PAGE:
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August 2, 1987 | Compiled from Times staff and wire service reports
Bacteria that cause gonorrhea are quickly developing resistance to another antibiotic, and the world may be running out of drugs to cure this common venereal disease, Army doctors said. Their dire warning was based on recent findings that 8% of servicemen infected with gonorrhea in South Korea had strains of the germ that could withstand spectinomycin, a relatively new drug against the venereal disease.
September 15, 1997 | MARTIN MILLER
It's September 1997, and you've got a monster headache. But according to your aspirin bottle, its contents expired in December 1996. Will the expired pills still do in the headache? Or worse, will they do you in? On both counts, probably not, say medical experts. Drugs like headache relievers merely become less potent--not dangerous--over time. The same goes for the majority of over-the-counter medications--they are not very likely to harm you even if taken after their expiration dates.
April 4, 1985 | DANIEL P. PUZO, Times Staff Writer
Antibiotics have been an effective means of combating harmful bacteria in livestock and poultry for the last 40 years. The drugs, such as penicillin and tetracycline, are also used to enhance farm animals' growth rates. However, critics claim that regular use of antibiotics in animal feed will ultimately pose a serious health threat to humans. Some researchers believe that this practice will create strains of super bacteria in meat-producing animals that would prove resistant to treatment.
If you're on medication, either prescription or over-the-counter, here's what you should know before summer. The Light Problem: Certain medicines increase the skin's sensitivity to sunlight, sometimes resulting in a rash, a quicker-than-usual sunburn or both. This occurs because some ingredients in drugs react more intensely with sunlight than other ingredients, explains Theresa Lane, a clinical pharmacist at Northridge Hospital Medical Center.
March 23, 1998 | JOE GRAEDON and TERESEA GRAEDON, Joe Graedon is a pharmacologist. Teresa Graedon holds a doctorate in medical anthropology and is a nutrition expert
Most people assume that over-the-counter drugs are harmless. But even a common cold remedy could be dangerous, even deadly, when combined with the wrong prescription medicine. Take the case of a man who took NyQuil for a cold. He never imagined that this ordinary medicine might not mix well with his antidepressant. When he was admitted to the emergency room, he was vomiting blood, sweating, shaking, confused and having trouble breathing.
January 10, 2011 | Joe Graedon, Teresa Graedon, The People's Pharmacy
I suffer from digestive upset when taking antibiotics, and I'd like to counter that with the probiotic bacteria in yogurt. Does taking antibiotics with yogurt affect absorption of antibiotics? It depends to a certain extent on the antibiotic, but many should not be taken within a few hours of yogurt or other calcium-rich foods. That includes antibiotics in the tetracycline family and drugs such as ciprofloxacin and norfloxacin, but not ofloxacin. Fruit juice fortified with calcium also can interfere with antibiotic absorption.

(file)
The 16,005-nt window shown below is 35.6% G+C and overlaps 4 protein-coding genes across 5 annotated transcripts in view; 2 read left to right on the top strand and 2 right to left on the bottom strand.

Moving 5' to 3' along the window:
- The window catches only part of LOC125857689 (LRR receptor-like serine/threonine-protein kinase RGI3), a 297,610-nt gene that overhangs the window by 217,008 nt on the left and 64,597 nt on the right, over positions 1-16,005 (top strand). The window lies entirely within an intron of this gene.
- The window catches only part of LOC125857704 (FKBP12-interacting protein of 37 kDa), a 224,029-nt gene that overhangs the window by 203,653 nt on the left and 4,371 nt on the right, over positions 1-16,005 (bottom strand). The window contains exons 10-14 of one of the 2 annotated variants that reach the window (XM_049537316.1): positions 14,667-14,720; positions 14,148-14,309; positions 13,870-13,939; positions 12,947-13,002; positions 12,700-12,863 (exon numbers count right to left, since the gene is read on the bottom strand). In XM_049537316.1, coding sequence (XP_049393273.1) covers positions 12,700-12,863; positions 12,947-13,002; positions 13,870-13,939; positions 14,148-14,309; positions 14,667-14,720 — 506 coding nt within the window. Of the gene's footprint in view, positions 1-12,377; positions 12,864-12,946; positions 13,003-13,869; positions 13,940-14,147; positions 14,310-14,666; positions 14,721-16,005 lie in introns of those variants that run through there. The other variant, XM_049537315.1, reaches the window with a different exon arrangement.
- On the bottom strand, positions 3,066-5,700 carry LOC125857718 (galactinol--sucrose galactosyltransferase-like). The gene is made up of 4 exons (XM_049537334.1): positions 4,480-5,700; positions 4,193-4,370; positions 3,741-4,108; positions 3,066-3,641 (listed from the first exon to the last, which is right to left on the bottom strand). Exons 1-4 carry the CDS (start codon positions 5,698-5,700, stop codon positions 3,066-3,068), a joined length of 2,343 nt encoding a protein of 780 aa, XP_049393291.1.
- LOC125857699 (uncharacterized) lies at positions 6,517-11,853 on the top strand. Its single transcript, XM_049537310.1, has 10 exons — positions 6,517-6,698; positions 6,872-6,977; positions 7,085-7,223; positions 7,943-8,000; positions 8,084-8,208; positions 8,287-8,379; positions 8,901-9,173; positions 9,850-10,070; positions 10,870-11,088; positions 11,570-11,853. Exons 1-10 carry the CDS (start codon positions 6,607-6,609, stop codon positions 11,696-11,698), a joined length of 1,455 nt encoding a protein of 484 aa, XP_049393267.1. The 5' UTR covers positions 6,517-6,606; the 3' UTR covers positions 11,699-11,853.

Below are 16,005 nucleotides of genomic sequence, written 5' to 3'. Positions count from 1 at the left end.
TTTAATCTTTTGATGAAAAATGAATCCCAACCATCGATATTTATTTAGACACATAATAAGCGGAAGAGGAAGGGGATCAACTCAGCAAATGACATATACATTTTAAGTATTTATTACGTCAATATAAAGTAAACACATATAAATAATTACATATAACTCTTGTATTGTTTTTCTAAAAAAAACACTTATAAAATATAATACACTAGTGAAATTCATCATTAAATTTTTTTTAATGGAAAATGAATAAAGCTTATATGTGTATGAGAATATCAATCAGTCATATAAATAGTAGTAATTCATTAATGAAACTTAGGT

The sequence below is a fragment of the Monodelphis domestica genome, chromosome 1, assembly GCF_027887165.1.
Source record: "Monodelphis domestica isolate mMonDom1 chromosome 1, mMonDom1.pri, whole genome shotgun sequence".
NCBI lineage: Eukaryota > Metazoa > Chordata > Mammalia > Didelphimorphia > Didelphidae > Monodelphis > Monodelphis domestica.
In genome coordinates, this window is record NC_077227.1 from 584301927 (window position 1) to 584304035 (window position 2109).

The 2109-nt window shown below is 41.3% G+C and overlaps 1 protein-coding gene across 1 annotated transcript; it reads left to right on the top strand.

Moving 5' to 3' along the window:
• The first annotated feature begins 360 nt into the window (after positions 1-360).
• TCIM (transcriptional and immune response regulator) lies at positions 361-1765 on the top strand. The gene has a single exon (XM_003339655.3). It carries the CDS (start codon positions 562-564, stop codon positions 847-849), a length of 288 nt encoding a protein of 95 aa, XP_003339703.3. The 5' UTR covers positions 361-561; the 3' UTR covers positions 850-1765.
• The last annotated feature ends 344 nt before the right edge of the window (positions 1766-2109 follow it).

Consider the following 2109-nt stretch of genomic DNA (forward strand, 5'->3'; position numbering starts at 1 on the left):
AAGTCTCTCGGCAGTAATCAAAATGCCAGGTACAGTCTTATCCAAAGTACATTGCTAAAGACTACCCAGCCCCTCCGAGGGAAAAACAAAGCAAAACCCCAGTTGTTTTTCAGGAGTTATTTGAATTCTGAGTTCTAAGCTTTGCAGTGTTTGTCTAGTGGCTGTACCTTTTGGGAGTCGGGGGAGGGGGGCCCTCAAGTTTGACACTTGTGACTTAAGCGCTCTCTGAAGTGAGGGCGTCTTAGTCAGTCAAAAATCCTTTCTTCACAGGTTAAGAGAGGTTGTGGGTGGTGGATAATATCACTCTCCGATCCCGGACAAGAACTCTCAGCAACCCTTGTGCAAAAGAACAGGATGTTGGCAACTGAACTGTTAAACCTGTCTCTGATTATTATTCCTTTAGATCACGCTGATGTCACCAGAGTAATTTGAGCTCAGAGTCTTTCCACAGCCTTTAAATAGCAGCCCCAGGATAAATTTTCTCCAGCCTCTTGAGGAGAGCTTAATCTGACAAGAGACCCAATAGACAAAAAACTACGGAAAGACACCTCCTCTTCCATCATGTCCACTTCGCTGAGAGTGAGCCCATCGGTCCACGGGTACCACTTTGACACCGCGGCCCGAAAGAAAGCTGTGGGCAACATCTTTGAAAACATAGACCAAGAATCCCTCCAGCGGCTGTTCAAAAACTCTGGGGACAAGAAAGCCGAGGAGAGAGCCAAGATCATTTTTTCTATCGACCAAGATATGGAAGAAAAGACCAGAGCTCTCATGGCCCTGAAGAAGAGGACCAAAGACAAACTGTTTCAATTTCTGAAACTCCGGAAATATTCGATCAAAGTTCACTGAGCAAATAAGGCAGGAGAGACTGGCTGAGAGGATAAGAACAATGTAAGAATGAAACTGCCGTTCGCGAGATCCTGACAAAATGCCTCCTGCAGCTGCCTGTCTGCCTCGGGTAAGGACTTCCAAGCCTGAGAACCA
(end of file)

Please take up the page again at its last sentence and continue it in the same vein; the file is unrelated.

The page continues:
June 19, 1994 | R. Daniel Foster
Are we down to the last butterfly? In the past few years, the number of Western monarch butterflies coming to California has dwindled alarmingly. In previous winters, more than a million migrated from other Western states; this year, scientists say, the count was down by 95%. "About 15,000 monarchs usually show up at Camp Pendleton," says David Marriott, founder of the Encinitas-based Monarch Program, which studies the insect's migration. "This past winter, there were about 1,000.
Antibiotics have long been a favorite remedy to treat acne. Adults and adolescents with even mild outbreaks are sometimes treated with tetracycline or erythromycin to quickly clear blemishes. But doctors may be forced to become stingier with antibiotics. Several recent studies show that acne-causing bacteria, Propionibacterium acnes--or P. acnes--have developed strains that resist both topical and oral antibiotics.
August 22, 1986 | TED VOLLMER, Times Staff Writer
The rookie driver fired by the Southern California Rapid Transit District after the bus she was driving flipped over on the Hollywood Freeway contends that she was taking acne medicine, not illegal drugs, at the time of the July 31 accident, her attorney said Thursday. Attorney Daniel Behesnilian added that Shirley Riojas has never been formally fired by the bus district, despite claims by RTD management that she has.
August 6, 2007 | Alison Williams, Times Staff Writer
Researchers have solved a medical mystery that has eluded them for hundreds of years, demonstrating that an abundance of abnormal skin proteins causes the blotchy skin condition called rosacea. In a study published Sunday in the journal Nature Medicine's online edition, scientists showed that people with rosacea had too much of an incorrectly processed protein called cathelicidin. The results could aid researchers in designing an effective treatment for the disease affecting 14 million in the U.
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